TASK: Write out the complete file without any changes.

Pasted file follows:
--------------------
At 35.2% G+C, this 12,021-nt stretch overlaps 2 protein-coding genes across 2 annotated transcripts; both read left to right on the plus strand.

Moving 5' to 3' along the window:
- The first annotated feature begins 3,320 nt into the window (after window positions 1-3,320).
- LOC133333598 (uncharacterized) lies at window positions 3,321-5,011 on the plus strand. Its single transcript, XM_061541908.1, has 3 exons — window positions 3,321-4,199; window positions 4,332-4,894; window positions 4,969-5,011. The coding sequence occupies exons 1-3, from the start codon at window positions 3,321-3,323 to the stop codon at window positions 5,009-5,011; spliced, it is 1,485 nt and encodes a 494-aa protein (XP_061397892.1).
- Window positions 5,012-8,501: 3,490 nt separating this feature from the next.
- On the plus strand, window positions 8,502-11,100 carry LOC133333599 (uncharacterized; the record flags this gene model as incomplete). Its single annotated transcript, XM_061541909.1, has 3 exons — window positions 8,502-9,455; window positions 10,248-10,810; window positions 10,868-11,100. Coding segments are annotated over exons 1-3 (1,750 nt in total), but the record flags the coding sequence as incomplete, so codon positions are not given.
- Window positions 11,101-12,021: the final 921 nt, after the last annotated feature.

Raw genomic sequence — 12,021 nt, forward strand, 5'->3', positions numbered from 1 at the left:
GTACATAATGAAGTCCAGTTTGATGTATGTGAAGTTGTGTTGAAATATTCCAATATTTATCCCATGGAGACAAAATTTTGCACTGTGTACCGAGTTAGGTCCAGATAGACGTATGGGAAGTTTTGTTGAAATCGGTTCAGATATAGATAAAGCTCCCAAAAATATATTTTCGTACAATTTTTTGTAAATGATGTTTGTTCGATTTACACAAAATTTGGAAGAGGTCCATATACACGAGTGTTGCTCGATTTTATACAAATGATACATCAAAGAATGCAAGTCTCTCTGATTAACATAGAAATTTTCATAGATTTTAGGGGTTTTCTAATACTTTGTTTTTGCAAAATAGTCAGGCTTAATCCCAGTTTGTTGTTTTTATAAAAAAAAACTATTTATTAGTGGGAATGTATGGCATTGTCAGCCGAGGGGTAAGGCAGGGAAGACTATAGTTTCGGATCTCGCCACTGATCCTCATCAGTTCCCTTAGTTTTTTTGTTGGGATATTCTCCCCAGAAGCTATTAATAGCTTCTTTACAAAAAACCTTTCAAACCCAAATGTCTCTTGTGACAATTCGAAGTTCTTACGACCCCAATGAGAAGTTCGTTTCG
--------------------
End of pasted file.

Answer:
At 35.2% G+C, this 12,021-nt stretch overlaps 2 protein-coding genes across 2 annotated transcripts; both read left to right on the plus strand.

Moving 5' to 3' along the window:
- The first annotated feature begins 3,320 nt into the window (after window positions 1-3,320).
- LOC133333598 (uncharacterized) lies at window positions 3,321-5,011 on the plus strand. Its single transcript, XM_061541908.1, has 3 exons — window positions 3,321-4,199; window positions 4,332-4,894; window positions 4,969-5,011. The coding sequence occupies exons 1-3, from the start codon at window positions 3,321-3,323 to the stop codon at window positions 5,009-5,011; spliced, it is 1,485 nt and encodes a 494-aa protein (XP_061397892.1).
- Window positions 5,012-8,501: 3,490 nt separating this feature from the next.
- On the plus strand, window positions 8,502-11,100 carry LOC133333599 (uncharacterized; the record flags this gene model as incomplete). Its single annotated transcript, XM_061541909.1, has 3 exons — window positions 8,502-9,455; window positions 10,248-10,810; window positions 10,868-11,100. Coding segments are annotated over exons 1-3 (1,750 nt in total), but the record flags the coding sequence as incomplete, so codon positions are not given.
- Window positions 11,101-12,021: the final 921 nt, after the last annotated feature.

Raw genomic sequence — 12,021 nt, forward strand, 5'->3', positions numbered from 1 at the left:
GTACATAATGAAGTCCAGTTTGATGTATGTGAAGTTGTGTTGAAATATTCCAATATTTATCCCATGGAGACAAAATTTTGCACTGTGTACCGAGTTAGGTCCAGATAGACGTATGGGAAGTTTTGTTGAAATCGGTTCAGATATAGATAAAGCTCCCAAAAATATATTTTCGTACAATTTTTTGTAAATGATGTTTGTTCGATTTACACAAAATTTGGAAGAGGTCCATATACACGAGTGTTGCTCGATTTTATACAAATGATACATCAAAGAATGCAAGTCTCTCTGATTAACATAGAAATTTTCATAGATTTTAGGGGTTTTCTAATACTTTGTTTTTGCAAAATAGTCAGGCTTAATCCCAGTTTGTTGTTTTTATAAAAAAAAACTATTTATTAGTGGGAATGTATGGCATTGTCAGCCGAGGGGTAAGGCAGGGAAGACTATAGTTTCGGATCTCGCCACTGATCCTCATCAGTTCCCTTAGTTTTTTTGTTGGGATATTCTCCCCAGAAGCTATTAATAGCTTCTTTACAAAAAACCTTTCAAACCCAAATGTCTCTTGTGACAATTCGAAGTTCTTACGACCCCAATGAGAAGTTCGTTTCG